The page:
Plants flower or fruit as early as December or January and set seed by February. Most plants are in fruit or dead by April. Time of flowering probably is controlled by the onset of the rainy season. Early flowering may be triggered by hot spells during winter. During warm or dry winters, plants mature at a small size, ripen seeds, and perish by February. Sahara mustard appears to be self-compatible or autogamous, as there is virtually 100 percent fruit set on most plants. A well developed plant produces between 750 and 9,000 seeds. Seed longevity is unknown, but based on observations of other species of Brassica, it is probably several years. There is little evidence of herbivory or seed parasitism. Sahara mustard may be the most rapidly developing annual in the winter and spring flora of southern California. Once soils have chilled in fall, rains as small as 1.5 in (4 cm) cause mass germination. The period of most rapid growth is from the first winter rains or February to April. Within two to three months, plants can grow to a biomass of 3.0 tons/ha-1, but usually less than 0.5 tons/ha-1. Total biomass does not correlate with annual precipitation because hot, dry spells frequently cause plants to reach premature flowering and fruiting in early winter. Abundance in the Sonoran Desert is sensitive to rainfall. Sahara mustard was found throughout the Sonoran Desert from the Coachella Valley to the Colorado River after heavy (300 percent of normal) rains during the winter of 1991-92. It was virtually absent in the same region after the dry (less than 25 percent of normal) winters of 1995-96 and 1996-97.


The density of Sahara mustard plants can vary with annual climate and fire history. For example, two years of drought during 1989-91 in Riverside County killed off existing red brome (Bromus rubens) cover on a dry southern exposure. Sahara mustard populations in this area subsequently increased by almost thirty-five times. During the wet winters of 1991-92 and 1992-93, while plant densities increased, overall biomass decreased, apparently reduced by intraspecific competition. A hot spell in February 1993 caused Sahara mustard to flower early, aborting a potentially productive growing season in moist soils over the following months. After a fire in November 1993, plants continued to decline in both density and biomass, apparently because of the proliferation of other exotics, especially red brome.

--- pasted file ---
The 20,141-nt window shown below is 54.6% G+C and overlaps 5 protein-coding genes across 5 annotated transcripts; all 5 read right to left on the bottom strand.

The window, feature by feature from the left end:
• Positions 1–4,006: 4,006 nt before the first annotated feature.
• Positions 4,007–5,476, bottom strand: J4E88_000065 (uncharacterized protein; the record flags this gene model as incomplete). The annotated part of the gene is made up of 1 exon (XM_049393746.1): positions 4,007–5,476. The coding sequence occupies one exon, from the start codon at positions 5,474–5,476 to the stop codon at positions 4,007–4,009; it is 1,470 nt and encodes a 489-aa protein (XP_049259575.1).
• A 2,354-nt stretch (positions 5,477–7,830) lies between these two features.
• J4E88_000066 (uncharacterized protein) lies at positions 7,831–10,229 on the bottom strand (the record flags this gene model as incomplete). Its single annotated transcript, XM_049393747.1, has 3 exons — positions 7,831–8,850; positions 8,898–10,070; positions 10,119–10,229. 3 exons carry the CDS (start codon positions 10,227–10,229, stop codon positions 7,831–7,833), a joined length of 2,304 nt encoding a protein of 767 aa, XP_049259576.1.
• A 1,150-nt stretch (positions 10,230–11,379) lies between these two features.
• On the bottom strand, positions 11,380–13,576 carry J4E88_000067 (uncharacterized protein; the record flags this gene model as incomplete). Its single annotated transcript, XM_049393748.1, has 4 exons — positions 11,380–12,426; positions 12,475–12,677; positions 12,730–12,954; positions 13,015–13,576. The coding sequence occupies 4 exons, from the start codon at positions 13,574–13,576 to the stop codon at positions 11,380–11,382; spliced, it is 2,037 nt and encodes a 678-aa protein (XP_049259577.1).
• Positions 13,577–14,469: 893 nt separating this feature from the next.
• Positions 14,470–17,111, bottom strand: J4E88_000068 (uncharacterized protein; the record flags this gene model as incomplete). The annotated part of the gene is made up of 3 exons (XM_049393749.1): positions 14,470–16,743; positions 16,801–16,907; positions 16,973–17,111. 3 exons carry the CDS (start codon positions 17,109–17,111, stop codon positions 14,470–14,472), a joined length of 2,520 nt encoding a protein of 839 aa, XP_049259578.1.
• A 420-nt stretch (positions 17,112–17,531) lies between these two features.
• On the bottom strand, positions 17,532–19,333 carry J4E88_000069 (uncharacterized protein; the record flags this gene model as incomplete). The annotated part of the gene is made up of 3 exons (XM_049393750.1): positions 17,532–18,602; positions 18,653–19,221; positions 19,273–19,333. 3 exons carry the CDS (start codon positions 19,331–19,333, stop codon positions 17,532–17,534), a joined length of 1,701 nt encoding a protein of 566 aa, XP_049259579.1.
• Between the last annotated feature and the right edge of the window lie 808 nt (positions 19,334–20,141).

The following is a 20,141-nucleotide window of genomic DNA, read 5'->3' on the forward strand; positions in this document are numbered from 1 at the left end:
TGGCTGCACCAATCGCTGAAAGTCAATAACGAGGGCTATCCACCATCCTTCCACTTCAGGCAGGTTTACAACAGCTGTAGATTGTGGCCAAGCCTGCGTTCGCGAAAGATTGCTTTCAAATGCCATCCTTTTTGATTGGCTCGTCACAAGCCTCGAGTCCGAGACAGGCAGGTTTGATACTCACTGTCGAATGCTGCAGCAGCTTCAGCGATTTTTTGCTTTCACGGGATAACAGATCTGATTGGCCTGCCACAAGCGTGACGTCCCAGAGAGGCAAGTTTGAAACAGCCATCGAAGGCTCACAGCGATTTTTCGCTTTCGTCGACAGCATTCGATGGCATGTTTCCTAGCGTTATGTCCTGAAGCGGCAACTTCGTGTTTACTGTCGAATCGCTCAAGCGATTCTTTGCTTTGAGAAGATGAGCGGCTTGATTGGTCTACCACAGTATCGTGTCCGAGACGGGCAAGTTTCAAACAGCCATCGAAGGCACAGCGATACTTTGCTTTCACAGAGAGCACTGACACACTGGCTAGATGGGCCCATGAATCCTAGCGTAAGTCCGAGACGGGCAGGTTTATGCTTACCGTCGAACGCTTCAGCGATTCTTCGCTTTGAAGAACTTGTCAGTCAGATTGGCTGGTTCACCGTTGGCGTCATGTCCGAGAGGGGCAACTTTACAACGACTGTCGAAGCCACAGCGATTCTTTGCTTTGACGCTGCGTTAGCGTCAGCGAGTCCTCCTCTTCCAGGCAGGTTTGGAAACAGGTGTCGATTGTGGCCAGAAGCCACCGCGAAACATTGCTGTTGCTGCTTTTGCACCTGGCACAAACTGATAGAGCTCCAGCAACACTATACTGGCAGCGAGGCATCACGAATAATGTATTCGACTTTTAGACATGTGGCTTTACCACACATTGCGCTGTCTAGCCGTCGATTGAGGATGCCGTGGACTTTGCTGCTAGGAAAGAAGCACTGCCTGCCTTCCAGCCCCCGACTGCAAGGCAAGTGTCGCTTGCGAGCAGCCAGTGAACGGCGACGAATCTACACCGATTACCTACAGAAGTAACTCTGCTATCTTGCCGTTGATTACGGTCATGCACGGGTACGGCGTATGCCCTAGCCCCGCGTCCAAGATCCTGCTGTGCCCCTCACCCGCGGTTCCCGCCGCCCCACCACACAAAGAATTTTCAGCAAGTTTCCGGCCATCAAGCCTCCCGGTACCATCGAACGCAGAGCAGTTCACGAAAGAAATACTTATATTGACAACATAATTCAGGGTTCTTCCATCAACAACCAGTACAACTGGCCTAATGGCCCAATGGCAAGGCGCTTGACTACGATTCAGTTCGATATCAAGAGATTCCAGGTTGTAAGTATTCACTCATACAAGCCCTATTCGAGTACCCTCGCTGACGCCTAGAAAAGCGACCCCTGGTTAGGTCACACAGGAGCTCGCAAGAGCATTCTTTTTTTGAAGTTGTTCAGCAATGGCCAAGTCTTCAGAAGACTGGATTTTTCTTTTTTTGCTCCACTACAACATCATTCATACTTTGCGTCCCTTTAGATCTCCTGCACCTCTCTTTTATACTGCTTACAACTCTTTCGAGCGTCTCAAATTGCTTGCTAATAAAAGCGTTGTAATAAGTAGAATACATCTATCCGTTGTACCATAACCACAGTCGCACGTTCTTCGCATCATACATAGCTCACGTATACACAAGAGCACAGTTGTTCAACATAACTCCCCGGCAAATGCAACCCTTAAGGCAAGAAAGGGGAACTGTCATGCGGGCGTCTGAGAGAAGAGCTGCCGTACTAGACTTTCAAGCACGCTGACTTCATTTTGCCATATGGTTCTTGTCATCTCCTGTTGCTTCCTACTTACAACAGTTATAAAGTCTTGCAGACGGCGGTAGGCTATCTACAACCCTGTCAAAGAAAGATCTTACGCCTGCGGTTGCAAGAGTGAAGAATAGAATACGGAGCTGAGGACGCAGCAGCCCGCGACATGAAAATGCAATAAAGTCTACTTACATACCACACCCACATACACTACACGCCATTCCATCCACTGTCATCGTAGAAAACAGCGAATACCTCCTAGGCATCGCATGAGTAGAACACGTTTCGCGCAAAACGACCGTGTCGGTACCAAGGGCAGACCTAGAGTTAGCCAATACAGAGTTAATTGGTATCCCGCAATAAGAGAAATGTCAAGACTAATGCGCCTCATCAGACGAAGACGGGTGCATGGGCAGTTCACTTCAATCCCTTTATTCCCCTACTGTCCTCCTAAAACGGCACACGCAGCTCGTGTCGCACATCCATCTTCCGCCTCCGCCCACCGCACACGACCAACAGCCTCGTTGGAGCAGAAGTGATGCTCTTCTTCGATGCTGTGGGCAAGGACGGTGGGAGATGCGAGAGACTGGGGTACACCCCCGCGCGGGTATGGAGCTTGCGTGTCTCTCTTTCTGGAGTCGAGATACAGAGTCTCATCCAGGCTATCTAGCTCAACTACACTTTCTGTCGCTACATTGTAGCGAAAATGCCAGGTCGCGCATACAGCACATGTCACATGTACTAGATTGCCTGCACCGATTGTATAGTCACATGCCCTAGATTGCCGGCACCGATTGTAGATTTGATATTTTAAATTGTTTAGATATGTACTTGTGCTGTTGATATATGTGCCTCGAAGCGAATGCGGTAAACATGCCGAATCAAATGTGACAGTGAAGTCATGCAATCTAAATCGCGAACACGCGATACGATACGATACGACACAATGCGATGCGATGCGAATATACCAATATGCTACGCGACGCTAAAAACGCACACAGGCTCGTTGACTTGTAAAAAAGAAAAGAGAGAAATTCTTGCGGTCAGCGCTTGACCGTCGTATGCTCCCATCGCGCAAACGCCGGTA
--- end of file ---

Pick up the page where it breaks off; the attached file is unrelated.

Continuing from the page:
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Physical control:

Manual methods: Hand pulling might be effective in limited areas when seed pools have been suppressed.

Prescribed burning: The occurrence of this annual in harsh deserts of the Old World has no doubt selected it to survive long periods in soil seedbanks. Therefore, planned burns may not be a useful option. Although fires cause high seed loss, stem densities reach pre-burn levels within one or two growing seasons. Partial seed survival after fire may be related to its hard seed coat.

Biological control:

Insects and fungi: Sahara mustard is closely related to a number of important vegetable crops (broccoli, cauliflower, brussels sprouts, etc.), so it will be difficult to find an agent that will attack this plant but not damage food crops. Even the possibility of transfer of a control agent to a valuable food crop may create political pressures that could prevent importation of the agent.

Grazing: Since Sahara mustard establishes from a seedbank, it is doubtful that grazing could suppress the spread of this annual. Experiments could be undertaken to determine whether foraging interferes with recruitment and growing season biomass by placing livestock in fields of Sahara mustard during early winter (e.g., January).

Plant competition: Establishment of dense cover of exotic annual grasses apparently suppresses this species.

Chemical control:

The extremely early development of this species might make early chemical control a possibility, especially when desirable native species have not yet begun to develop. This should be investigated experimentally.